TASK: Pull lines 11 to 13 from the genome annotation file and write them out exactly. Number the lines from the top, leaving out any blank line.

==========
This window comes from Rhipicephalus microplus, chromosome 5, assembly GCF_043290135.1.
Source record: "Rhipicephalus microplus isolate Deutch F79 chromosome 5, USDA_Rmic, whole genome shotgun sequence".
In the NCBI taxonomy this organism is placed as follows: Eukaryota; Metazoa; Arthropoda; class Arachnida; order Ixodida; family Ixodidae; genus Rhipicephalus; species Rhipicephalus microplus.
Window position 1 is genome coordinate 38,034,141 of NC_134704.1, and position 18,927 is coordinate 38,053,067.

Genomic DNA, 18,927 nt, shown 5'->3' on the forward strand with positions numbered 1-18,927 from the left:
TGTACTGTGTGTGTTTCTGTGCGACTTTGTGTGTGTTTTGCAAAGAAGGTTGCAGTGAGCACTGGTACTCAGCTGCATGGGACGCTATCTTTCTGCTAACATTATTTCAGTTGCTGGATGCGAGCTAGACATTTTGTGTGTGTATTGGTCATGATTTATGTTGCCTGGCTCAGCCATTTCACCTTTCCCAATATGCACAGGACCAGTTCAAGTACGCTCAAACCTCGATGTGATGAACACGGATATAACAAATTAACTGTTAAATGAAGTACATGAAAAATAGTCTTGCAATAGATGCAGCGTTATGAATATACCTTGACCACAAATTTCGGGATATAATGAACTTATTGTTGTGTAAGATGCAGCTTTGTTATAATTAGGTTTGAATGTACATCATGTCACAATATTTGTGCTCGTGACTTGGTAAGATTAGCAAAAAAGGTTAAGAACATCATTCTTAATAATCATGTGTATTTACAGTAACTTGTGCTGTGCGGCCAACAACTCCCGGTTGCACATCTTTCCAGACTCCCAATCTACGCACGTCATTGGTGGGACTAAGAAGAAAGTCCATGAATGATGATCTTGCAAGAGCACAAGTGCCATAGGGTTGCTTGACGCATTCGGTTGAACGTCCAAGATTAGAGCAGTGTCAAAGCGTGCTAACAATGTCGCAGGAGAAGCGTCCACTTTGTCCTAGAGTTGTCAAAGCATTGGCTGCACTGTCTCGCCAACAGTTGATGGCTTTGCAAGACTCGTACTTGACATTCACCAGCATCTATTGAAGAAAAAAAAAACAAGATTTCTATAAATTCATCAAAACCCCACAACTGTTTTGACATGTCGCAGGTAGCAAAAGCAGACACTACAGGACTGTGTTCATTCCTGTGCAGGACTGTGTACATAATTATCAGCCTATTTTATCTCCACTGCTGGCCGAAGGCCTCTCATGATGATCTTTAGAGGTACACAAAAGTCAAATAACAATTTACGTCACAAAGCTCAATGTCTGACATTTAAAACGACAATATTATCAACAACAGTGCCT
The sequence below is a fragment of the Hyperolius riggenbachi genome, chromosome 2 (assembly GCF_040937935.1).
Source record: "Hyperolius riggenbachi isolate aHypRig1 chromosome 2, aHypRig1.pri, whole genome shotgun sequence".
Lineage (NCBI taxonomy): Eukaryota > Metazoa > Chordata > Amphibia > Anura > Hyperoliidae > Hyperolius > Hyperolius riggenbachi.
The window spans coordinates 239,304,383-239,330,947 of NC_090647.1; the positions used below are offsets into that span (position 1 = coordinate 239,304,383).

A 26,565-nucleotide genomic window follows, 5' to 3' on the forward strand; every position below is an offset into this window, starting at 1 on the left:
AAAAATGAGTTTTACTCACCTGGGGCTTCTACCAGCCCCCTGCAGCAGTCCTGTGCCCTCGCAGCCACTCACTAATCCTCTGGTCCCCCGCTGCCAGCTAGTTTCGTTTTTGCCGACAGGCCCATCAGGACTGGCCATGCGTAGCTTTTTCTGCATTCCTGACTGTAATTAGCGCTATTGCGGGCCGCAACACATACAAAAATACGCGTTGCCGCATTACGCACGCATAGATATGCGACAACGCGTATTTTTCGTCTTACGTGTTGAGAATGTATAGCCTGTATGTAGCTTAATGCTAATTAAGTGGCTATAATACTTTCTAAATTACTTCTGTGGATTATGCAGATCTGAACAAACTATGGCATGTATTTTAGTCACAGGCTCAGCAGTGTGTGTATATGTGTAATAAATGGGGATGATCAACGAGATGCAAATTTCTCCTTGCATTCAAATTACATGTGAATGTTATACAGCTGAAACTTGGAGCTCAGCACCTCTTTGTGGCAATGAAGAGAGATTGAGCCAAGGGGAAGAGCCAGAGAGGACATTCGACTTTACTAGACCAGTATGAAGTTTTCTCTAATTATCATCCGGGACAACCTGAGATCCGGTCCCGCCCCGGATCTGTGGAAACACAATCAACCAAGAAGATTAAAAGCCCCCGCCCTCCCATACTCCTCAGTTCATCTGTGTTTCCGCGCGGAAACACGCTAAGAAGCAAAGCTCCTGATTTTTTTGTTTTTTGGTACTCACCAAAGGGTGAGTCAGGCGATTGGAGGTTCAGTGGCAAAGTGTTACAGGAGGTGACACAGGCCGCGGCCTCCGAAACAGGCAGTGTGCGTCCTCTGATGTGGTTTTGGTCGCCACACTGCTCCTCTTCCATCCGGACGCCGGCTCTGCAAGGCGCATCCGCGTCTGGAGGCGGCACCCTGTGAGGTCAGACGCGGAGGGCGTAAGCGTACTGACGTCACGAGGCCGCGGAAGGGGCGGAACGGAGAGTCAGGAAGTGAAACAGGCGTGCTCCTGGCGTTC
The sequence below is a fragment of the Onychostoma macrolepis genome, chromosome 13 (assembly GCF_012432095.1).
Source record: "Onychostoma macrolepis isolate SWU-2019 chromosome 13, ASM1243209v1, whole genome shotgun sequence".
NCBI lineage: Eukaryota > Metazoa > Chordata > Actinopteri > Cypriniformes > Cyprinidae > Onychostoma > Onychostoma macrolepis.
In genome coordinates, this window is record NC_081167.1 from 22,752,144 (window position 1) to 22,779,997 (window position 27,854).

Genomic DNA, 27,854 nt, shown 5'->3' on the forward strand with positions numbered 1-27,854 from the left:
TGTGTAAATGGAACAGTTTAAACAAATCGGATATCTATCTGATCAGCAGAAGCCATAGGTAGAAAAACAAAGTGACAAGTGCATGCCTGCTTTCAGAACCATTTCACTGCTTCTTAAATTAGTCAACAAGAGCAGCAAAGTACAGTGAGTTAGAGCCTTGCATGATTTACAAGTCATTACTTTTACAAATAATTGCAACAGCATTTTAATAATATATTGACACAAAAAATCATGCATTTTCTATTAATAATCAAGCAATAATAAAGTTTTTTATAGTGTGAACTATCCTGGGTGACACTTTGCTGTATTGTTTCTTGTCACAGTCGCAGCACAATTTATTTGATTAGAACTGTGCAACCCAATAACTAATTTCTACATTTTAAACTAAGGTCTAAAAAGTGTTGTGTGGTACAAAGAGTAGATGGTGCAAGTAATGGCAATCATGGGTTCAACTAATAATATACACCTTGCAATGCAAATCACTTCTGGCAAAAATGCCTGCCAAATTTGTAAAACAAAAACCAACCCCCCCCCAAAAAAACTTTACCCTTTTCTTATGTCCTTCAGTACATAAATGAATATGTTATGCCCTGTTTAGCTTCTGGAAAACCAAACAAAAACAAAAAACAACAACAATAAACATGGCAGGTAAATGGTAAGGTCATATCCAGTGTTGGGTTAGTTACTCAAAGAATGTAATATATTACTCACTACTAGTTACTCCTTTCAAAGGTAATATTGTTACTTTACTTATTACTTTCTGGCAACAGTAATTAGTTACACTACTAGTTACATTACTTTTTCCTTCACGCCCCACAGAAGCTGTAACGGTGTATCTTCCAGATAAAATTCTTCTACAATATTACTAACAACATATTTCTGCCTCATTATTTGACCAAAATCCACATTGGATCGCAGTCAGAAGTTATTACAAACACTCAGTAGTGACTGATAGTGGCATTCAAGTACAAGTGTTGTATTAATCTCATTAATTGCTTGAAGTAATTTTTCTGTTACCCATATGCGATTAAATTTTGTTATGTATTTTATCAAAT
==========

A 26,565-nucleotide genomic window follows, 5' to 3' on the forward strand; every position below is an offset into this window, starting at 1 on the left:
AAAAATGAGTTTTACTCACCTGGGGCTTCTACCAGCCCCCTGCAGCAGTCCTGTGCCCTCGCAGCCACTCACTAATCCTCTGGTCCCCCGCTGCCAGCTAGTTTCGTTTTTGCCGACAGGCCCATCAGGACTGGCCATGCGTAGCTTTTTCTGCATTCCTGACTGTAATTAGCGCTATTGCGGGCCGCAACACATACAAAAATACGCGTTGCCGCATTACGCACGCATAGATATGCGACAACGCGTATTTTTCGTCTTACGTGTTGAGAATGTATAGCCTGTATGTAGCTTAATGCTAATTAAGTGGCTATAATACTTTCTAAATTACTTCTGTGGATTATGCAGATCTGAACAAACTATGGCATGTATTTTAGTCACAGGCTCAGCAGTGTGTGTATATGTGTAATAAATGGGGATGATCAACGAGATGCAAATTTCTCCTTGCATTCAAATTACATGTGAATGTTATACAGCTGAAACTTGGAGCTCAGCACCTCTTTGTGGCAATGAAGAGAGATTGAGCCAAGGGGAAGAGCCAGAGAGGACATTCGACTTTACTAGACCAGTATGAAGTTTTCTCTAATTATCATCCGGGACAACCTGAGATCCGGTCCCGCCCCGGATCTGTGGAAACACAATCAACCAAGAAGATTAAAAGCCCCCGCCCTCCCATACTCCTCAGTTCATCTGTGTTTCCGCGCGGAAACACGCTAAGAAGCAAAGCTCCTGATTTTTTTGTTTTTTGGTACTCACCAAAGGGTGAGTCAGGCGATTGGAGGTTCAGTGGCAAAGTGTTACAGGAGGTGACACAGGCCGCGGCCTCCGAAACAGGCAGTGTGCGTCCTCTGATGTGGTTTTGGTCGCCACACTGCTCCTCTTCCATCCGGACGCCGGCTCTGCAAGGCGCATCCGCGTCTGGAGGCGGCACCCTGTGAGGTCAGACGCGGAGGGCGTAAGCGTACTGACGTCACGAGGCCGCGGAAGGGGCGGAACGGAGAGTCAGGAAGTGAAACAGGCGTGCTCCTGGCGTTC
The sequence below is a fragment of the Onychostoma macrolepis genome, chromosome 13 (assembly GCF_012432095.1).